I know this has been exlained a lot of times over the web but I want to document my experience and the easiest way I found to do it.
So basically this is what you start with. Open your P28 / P30 ECU and locate this part of the board, that’s where the magic takes place.
As you can see, there are 2 missing chips on the PCB, these chips are used when you want to address the ecu maps in an external memory, in this case the 27256 area which is a DIP28 footprint. To do so you need a latch, which is the 74HC373, 2 capacitors for noise reduction (not extremely mandatory), 1 jumper and 1 resistor.
List of components and tool needed to chip a p28 / p30 ECU
So the shopping cart is:
1x DIP28 wide Socket
1x 74HC373 Latch (Also 74HCT373 can be used)
1x 1K ohm resistor
2x 100nF (0,1uF ) capacitors
1x piece of resistor leg to make a jumper
1x M27C256 eeprom (M27c512 works too but you have to flash the map from address 8000 to ffff)
Also, to be able to do the work you need:
Small tip soldering iron, desoldering braid, Flux, desoldering pump, good soldering tin.
To load a base map you also need an eeprom programmer like Burn2 or similar (i use minipro tl866)
Desoldering and soldering of the new components
Locate the following footprint and start by desoldering the pads which are filled with tin:
- J1 – Jumper used to enable or disable external addressing, use a resistor leg to make a good jumper;
- R54 – 1k ohm resistor goes there;
- C52, C51 – 100nF capacitors go there;
- 74hc373 – the same name component goes there
- 27256 – DIP28 Socket goes there
It will take some time to desolder all the pads, you should ensure that the hole is visible in the pad, so you can slide the component in there:
To successfully desolder pads, wet the tip of the desoldering braid with flux, put it over the pad, press the tip of the iron over the braid which is over the pad until the tin gets transferred to the braid. Don’t overheat the PCB, you need a bit of experience to do this and a lot of patience. Cut the tip of the braid when it’s filled with tin, otherwise it will not accept more tin. When the tin is a lot you can use the manual desoldering pump.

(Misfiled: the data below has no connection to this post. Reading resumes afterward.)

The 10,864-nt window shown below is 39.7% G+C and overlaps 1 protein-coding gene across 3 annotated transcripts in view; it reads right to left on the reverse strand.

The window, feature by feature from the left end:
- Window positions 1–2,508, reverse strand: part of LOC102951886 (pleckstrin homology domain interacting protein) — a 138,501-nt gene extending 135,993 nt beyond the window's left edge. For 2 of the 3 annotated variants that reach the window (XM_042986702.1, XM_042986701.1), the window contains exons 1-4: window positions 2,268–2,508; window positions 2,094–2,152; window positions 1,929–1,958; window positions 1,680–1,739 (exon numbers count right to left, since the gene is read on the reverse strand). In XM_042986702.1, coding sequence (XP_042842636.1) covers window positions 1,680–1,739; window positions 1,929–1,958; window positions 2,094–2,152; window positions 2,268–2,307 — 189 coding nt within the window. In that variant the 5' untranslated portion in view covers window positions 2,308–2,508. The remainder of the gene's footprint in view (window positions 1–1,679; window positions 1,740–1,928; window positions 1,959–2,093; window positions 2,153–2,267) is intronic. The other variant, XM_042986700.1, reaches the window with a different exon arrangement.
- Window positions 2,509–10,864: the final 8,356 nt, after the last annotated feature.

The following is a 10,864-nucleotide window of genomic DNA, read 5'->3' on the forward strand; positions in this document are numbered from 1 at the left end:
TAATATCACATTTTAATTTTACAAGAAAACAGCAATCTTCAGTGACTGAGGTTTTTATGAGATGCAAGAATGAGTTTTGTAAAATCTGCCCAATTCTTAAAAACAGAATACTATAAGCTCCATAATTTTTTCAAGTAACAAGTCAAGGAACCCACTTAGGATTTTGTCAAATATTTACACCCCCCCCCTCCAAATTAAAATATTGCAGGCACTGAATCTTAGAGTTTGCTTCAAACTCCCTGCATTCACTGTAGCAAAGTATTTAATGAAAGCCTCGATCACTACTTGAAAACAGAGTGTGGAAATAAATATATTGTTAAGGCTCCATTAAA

Some people blow compressed air while the tin over the pad is melted. I used to do this to PCB i don’t care about, but an ECU… Should be done properly. Blown tin can go everywhere and create shorts, I don’t like it very much to be honest but it might work for you.
When the desoldering process is finished, start by sliding carefully new components and solder them over the pads.
Final result should be this:
Now the funny part.. Flash a basemap on the ecu.
Ecu is chipped, now what?
You need an EEPROM programmer. I personally use a cheap minipro tl866 but this is less user friendly compared to a Burn2 unit.
Source a basemap for your engine or start from a p28 basemap and load the 32kbyte file on your EEPROM.
Burn2 should allow you to upload the file automatically in the correct address with any of the below Eeproms, but if using any other eeprom programmer use the following rule:
If using a M27c256 load to address 0000 to 7FFF
if using a M27C512 load to address 8000 to FFFF (because this chip can store 2 maps but just the 32kbyte portion from 8000 to FFFF is read by the ECU with the stock pin configuration).
Now you should put the eeprom over the socket like this:
Install the ecu and start the car. If the revs are limited to 4000 rpm ecu is in limp mode and there must be something wrong either with the map or chip or latch or something else went wrong. If you need to run ecu basemap contained in MCU you should remove J1 which basically restores the P28 to a non chipped status.
That’s all for today, I won’t cover remaps as it’s a whole different (and long) story.
Thanks for reading.